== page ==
Zuckuss, efficient bounty hunter that it is, comes with only two accessories. That's all this Gand needs in order to defeat its opponents. The most important, of course, is Zuckuss's heavy assault blaster rifle. The 1 3/4" black firearm has one barrel and a support and looks like the gun that it may or may not have been holding in the film (there are two shots and one Zuckuss has the weapon, the other, not so much). This fits easily in Zuckuss's left hand, but not his right. The way the weapon is designed, though, Zuckuss can support the weapon with his right hand.

As part of the Power Of The Force toy line, Zuckuss comes with a Freeze Frame action slide. The Freeze Frame was a gimmick to appeal to those not necessarily into action figures (arguably the trading card collectors) and was a simple slide that featured a picture of Zuckuss on the Star Destroyer. It was a nice touch and that Kenner tried something remotely creative ought to earn them some points.


The four inch toy line was designed for play and Zuckuss is a little better than fair in that regard. The figure is poorly articulated, though he has great balance. Flatfooted, Zuckuss is well-balanced and manages to stay up even on surfaces that wobble. As well, the robes limit the distance the legs might be spread and as a result, it is hard to pose Zuckuss in a way that makes it likely it would tip.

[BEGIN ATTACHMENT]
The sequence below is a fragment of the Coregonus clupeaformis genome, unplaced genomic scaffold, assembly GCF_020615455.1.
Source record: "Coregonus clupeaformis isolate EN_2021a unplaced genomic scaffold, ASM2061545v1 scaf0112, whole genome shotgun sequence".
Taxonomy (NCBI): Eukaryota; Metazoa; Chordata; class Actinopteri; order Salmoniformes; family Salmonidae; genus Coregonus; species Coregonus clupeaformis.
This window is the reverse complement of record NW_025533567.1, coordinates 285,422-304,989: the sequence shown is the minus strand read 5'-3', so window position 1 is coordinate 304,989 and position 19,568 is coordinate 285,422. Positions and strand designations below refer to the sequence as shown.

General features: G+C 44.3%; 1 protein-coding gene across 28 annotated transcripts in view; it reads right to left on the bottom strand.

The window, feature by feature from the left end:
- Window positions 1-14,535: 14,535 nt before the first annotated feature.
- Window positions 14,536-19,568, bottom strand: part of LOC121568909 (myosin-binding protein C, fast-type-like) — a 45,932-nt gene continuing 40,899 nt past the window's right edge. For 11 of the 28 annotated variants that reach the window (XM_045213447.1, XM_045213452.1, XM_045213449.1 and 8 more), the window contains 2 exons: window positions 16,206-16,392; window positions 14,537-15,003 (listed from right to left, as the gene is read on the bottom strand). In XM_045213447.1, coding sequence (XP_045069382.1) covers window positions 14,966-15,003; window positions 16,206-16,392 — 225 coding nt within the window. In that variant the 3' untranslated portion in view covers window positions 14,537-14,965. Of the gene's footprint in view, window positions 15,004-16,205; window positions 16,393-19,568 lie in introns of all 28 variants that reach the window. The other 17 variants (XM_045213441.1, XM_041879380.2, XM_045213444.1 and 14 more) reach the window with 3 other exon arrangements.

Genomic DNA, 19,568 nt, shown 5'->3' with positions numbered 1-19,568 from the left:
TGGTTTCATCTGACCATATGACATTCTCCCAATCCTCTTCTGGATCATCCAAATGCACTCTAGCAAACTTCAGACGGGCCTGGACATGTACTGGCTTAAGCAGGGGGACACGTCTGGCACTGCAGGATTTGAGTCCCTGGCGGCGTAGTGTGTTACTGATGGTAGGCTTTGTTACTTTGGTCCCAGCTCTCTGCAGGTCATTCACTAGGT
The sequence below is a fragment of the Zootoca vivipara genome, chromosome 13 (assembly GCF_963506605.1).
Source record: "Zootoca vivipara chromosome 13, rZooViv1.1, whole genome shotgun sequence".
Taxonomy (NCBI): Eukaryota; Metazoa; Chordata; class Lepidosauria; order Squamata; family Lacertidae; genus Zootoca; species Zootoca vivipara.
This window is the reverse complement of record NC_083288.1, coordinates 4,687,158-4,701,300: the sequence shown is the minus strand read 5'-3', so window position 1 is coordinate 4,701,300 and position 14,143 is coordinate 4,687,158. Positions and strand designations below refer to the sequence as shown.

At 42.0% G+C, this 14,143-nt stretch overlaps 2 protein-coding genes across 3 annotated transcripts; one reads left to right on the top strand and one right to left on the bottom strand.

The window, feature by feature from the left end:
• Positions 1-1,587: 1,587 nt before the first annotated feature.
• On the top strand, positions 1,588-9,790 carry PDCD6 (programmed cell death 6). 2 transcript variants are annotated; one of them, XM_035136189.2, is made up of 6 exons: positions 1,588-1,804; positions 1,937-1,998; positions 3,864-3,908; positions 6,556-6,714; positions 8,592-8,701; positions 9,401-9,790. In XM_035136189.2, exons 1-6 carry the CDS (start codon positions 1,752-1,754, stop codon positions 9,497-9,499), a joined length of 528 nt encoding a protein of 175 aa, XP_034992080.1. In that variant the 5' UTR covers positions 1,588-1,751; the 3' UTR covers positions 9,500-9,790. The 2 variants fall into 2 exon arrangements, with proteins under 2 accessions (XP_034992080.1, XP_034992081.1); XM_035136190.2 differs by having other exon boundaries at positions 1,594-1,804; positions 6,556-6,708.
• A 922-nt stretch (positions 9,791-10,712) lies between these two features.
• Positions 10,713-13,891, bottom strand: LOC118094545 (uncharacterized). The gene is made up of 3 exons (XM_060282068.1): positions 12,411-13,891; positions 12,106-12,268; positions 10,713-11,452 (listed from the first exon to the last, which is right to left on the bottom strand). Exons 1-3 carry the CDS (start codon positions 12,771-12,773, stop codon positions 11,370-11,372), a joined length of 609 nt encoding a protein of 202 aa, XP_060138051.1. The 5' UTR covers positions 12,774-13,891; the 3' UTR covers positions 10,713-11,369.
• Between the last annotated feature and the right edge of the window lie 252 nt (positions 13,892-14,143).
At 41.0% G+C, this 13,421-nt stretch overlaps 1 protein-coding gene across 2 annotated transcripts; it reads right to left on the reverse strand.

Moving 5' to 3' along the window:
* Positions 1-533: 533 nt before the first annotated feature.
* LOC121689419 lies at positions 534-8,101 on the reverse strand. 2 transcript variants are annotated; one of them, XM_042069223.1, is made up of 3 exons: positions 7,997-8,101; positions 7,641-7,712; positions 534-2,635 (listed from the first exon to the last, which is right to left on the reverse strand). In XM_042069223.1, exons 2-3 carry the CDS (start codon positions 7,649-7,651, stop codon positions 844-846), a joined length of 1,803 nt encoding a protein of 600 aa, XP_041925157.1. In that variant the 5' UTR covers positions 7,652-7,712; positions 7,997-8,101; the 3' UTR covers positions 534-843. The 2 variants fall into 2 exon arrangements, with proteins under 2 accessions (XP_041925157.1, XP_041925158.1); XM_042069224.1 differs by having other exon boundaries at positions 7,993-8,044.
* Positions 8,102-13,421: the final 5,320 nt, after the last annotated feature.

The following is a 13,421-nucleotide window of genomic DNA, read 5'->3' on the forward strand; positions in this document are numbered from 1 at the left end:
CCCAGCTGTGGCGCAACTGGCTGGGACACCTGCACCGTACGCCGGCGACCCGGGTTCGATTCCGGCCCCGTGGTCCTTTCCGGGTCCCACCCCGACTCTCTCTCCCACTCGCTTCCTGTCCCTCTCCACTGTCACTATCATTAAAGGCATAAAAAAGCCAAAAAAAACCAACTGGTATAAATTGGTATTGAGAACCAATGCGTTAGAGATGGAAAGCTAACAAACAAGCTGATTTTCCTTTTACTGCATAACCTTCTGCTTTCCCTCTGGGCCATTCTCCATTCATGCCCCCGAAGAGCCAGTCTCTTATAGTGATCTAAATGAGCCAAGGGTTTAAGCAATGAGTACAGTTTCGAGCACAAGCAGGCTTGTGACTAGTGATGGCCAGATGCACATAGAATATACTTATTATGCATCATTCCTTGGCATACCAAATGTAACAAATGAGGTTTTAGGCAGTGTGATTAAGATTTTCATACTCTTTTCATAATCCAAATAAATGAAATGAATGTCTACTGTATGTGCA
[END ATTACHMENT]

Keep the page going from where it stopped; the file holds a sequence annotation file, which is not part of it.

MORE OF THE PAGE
Outside that, though, Zuckuss lacks significant articulation to make him interesting. In addition to low articulation, Zuckuss is barely poseable. The head barely turns because of the appendages and breathing apparatus. He comes with only six points of articulation, all of which are simple swivel joints. He has joints at the groin socket, shoulders, neck, and waist. The elbows do not extend, so all arm posing is straight-armed.

Fortunately, the legs and arms can be spread without the figure tipping over. This is a very stable figure, and he has the additional benefit of holes in the soles of his feet that may be stuck in pegs on various playsets. With those, he may be posed better.


Zuckuss is part of the Power Of The Force four-inch series, a series of Star Wars action figures that was incredibly common. Zuckuss was overproduced, appearing on at least two different cards as an identical sculpt. There is also the simple Power Of The Force figure without the Freeze Frame and a hologram sticker instead. That said, Zuckuss is a poor investment and it may often be found inexpensively and might well be better for fans looking to play than make money eventually off it.


Zuckuss is a cool villain or alien figure and this incarnation is worth the buy, despite the fact that better versions that have been released since.

For other Power Of The Force figures from The Empire Strikes Back, please check out my reviews of:
Captain Piett
Hoth Luke Skywalker
Luke Skywalker In Dagobah Fatigues
Hoth Han Solo
Deluxe Hoth Rebel Soldier
Mynock Hunt 3-pack
Deluxe Probe Droid


For other toy reviews, please visit my index page by clicking here!

© 2011, 2009 W.L. Swarts. May not be reprinted without permission.